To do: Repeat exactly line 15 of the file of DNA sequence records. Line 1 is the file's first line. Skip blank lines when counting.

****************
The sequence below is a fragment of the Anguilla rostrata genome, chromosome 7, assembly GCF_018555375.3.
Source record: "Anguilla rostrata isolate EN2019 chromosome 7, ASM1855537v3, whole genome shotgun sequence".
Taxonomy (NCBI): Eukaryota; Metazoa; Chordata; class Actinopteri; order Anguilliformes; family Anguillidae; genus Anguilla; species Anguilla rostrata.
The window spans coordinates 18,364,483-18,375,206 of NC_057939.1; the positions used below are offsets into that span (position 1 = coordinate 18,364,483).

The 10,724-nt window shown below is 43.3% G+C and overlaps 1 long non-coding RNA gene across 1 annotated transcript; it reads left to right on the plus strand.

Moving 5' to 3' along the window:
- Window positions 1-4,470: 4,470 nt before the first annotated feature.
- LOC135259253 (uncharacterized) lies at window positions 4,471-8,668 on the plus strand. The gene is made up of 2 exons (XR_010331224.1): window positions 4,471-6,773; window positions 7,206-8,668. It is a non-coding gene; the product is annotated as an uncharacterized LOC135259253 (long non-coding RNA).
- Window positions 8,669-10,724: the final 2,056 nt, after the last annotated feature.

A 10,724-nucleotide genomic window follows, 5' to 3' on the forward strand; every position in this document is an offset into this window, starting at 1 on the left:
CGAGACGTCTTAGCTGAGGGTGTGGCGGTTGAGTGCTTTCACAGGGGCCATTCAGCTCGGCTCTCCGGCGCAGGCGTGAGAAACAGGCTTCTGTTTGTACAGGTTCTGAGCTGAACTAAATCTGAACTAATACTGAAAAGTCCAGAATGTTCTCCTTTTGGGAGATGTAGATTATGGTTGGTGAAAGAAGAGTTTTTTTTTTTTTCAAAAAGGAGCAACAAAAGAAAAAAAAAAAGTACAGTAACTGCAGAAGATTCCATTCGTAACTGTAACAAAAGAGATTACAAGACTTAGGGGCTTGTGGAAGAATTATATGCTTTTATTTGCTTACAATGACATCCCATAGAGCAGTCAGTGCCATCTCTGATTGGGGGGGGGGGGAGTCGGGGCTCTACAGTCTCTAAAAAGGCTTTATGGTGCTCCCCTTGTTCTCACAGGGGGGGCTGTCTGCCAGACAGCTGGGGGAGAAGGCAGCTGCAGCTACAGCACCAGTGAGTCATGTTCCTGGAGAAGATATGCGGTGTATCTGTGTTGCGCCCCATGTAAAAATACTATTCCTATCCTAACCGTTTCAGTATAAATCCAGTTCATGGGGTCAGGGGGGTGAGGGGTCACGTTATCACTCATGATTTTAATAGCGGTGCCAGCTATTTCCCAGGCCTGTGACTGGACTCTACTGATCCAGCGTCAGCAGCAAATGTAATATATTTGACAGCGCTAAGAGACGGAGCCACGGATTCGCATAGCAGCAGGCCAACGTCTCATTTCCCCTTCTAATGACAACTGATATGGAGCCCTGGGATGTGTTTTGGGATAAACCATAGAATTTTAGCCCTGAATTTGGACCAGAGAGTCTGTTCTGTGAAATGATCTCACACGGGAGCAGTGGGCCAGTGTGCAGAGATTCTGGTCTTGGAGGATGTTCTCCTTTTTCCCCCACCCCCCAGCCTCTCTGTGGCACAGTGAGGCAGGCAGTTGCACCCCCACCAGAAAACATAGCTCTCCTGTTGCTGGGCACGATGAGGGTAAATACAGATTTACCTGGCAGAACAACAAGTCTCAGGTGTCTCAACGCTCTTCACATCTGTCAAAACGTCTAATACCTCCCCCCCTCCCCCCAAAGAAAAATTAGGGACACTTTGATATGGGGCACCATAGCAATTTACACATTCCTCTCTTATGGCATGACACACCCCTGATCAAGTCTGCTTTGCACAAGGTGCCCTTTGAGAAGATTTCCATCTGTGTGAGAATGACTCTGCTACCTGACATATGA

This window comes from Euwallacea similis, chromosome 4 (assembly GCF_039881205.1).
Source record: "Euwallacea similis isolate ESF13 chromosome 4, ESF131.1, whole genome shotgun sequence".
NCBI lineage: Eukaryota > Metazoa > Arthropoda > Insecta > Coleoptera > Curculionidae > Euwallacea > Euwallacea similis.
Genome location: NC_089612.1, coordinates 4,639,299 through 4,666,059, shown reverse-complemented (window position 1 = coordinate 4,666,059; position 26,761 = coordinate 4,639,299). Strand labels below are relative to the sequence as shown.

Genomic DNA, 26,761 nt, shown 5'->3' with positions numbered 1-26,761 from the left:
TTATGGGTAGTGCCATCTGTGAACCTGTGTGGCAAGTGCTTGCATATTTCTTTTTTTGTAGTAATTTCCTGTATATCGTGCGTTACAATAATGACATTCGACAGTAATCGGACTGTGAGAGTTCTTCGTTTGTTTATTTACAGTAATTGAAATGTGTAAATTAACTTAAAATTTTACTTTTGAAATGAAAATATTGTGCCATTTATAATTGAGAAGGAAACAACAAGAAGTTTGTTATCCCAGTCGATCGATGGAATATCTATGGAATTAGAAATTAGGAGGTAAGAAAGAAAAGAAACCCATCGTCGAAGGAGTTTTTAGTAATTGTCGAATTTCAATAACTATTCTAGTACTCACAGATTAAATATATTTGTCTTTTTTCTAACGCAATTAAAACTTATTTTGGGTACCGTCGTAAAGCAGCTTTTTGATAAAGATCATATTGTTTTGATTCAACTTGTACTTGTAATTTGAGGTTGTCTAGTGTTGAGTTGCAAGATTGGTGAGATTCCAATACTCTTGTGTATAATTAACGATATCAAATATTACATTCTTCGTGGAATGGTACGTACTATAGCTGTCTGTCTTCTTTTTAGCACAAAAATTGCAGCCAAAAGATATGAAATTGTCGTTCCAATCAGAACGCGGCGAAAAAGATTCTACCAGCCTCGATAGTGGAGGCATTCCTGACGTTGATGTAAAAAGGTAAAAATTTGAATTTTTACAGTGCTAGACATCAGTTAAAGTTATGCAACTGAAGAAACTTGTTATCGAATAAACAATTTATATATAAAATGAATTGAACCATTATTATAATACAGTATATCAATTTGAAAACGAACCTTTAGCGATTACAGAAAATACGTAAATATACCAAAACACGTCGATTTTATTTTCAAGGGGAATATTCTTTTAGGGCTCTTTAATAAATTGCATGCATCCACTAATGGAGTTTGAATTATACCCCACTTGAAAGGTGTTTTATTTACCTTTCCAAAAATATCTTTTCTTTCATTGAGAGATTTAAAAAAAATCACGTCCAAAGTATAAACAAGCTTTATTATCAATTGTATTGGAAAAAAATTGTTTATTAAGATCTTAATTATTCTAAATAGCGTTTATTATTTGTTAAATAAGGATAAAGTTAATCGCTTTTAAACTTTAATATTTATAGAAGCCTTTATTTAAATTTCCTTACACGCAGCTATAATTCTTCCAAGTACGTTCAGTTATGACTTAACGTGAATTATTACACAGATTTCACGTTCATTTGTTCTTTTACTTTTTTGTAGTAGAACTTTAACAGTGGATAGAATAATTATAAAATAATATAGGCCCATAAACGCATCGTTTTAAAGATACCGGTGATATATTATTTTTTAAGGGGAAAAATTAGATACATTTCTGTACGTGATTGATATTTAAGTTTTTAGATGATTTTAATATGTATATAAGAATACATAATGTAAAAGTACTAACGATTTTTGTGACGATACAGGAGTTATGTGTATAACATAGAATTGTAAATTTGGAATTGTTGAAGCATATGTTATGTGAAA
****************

Genome location: NC_089612.1, coordinates 4,639,299 through 4,666,059, shown reverse-complemented (window position 1 = coordinate 4,666,059; position 26,761 = coordinate 4,639,299). Strand labels below are relative to the sequence as shown.